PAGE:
This site is sandwiched between streets to the east and west. Moreover, the site is at the head of a T-intersection on the west side. These conditions generate an east-west flow on the site. This building, made up of one wall and three rectangular parallelepipeds, has no core.
The basic concept was to see how to draw the inside outside and the outside inside and to create a flow of space by means of each of these presnces. First, a wall was erected on the south side, following the east-west direction of flow, and a 17meter deep space on an east-west axis was created. That space was divided into a west building, a courtyard and an east building, and a 3×4.5 meter rectangular parallelepiped with a deck was arranged on top of the east building. The axial spaces of these three rectangular parallelepipeds overlap and face each other, resulting in an integrated whole. Moreover, they take the flow of the street to the west and guide it east and lead the eyes of passersby from west to east. The space is articulated simply in plan and section by discontinuous walls, but openings in the walls create continuity. Space flows continuously, through the window in the atelier, the courtyard, the bathroom and the small garden outside the bathroom. People look or talk across the courtyard and the deck. Physical movement and the consciousness of things happening beyond walls create links. In addition, people inside the space can sense what is happening outside. The sharp light introduced by the toplight, the soft light spreading across surfaces, and the movement of light reflected on white walls communicate a sense of nature and a feeling of the passing of time which are transmitted throughout the entire building. This building does not require room names. Visitors are not greeted by a vestibule but by the building as a whole. The residents look skyward between rooms, are made aware of the sunlight and the wind, and pass the time in eaeh place within the house conscious of change.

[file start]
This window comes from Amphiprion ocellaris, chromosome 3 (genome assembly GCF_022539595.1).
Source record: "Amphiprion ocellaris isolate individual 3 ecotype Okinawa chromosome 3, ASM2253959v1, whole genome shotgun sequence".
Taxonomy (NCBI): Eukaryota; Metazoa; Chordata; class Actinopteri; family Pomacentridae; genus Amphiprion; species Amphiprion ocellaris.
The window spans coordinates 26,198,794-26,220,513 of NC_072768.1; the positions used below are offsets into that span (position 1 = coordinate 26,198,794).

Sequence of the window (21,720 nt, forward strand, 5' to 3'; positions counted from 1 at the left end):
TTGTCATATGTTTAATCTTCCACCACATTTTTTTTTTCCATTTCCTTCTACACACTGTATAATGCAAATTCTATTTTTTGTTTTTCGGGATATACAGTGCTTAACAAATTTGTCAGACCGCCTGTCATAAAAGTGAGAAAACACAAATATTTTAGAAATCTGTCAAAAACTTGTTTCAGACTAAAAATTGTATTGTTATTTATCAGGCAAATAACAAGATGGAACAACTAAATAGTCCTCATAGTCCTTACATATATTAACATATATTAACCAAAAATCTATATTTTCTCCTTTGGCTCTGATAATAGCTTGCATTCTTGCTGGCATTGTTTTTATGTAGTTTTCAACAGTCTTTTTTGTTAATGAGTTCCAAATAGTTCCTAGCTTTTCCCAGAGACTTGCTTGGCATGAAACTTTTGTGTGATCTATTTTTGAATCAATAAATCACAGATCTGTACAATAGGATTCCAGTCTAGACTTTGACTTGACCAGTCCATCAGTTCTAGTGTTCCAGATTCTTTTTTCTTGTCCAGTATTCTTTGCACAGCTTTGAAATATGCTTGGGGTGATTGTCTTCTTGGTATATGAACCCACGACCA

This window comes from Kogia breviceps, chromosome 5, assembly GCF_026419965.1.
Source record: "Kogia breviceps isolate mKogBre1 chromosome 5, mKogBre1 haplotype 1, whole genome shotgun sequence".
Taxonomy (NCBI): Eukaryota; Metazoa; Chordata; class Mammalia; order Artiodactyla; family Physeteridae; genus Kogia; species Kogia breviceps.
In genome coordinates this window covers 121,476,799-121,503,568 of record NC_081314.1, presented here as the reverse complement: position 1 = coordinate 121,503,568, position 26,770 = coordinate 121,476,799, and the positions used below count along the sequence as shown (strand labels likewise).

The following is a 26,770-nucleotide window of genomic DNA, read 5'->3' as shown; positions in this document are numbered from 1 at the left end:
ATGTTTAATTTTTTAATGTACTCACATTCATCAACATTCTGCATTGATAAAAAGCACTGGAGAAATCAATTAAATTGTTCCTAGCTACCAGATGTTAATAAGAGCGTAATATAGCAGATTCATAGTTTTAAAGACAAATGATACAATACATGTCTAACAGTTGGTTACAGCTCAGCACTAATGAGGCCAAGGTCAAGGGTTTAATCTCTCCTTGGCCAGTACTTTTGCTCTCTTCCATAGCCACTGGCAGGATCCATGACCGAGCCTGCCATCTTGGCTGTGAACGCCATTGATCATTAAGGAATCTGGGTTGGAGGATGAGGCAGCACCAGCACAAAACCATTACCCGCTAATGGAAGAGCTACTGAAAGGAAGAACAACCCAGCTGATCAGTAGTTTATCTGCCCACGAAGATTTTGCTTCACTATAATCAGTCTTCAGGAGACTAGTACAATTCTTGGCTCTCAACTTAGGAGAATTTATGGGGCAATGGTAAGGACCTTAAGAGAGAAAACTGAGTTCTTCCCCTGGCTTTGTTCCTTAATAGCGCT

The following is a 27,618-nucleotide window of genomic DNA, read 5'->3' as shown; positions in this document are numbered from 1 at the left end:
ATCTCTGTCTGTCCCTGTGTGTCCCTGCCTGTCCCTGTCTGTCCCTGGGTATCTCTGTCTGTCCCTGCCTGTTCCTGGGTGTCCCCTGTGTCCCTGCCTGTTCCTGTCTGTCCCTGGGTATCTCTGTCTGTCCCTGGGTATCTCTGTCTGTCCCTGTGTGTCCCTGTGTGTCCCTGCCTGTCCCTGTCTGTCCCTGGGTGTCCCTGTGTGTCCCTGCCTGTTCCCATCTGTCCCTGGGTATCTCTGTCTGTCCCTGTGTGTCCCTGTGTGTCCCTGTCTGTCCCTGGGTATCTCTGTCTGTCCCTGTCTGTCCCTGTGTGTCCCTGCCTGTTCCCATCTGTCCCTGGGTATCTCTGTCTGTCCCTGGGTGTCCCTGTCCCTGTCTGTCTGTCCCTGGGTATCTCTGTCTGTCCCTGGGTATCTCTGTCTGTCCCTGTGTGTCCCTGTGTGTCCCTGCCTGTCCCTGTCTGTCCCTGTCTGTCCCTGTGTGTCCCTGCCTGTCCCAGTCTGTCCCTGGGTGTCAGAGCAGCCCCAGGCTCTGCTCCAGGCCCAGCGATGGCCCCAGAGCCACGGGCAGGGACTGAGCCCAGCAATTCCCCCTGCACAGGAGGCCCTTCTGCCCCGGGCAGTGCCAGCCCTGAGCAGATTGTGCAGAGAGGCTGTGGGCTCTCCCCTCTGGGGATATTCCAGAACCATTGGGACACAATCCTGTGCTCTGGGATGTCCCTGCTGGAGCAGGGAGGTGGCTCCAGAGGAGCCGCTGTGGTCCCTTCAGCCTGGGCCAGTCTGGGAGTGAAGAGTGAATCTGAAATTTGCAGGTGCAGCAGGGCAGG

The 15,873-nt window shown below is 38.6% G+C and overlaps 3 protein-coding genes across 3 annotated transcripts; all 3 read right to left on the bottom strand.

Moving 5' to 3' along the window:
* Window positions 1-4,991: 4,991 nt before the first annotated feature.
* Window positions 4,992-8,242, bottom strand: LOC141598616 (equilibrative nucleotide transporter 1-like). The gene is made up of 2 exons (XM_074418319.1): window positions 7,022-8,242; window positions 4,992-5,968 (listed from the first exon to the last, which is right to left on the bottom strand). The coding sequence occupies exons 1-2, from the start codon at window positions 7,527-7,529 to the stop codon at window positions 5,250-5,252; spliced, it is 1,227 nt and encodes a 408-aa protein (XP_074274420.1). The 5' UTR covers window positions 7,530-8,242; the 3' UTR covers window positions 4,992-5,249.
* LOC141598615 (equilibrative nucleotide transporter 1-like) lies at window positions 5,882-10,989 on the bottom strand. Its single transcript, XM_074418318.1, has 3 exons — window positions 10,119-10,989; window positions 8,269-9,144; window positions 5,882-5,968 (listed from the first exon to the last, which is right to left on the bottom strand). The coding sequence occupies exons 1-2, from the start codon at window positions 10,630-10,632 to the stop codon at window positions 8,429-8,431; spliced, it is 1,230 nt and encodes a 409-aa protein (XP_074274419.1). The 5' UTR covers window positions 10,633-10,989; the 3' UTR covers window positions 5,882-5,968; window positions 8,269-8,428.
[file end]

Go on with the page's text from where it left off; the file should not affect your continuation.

photo : Y.Matsumura／Nacása & Partners Inc.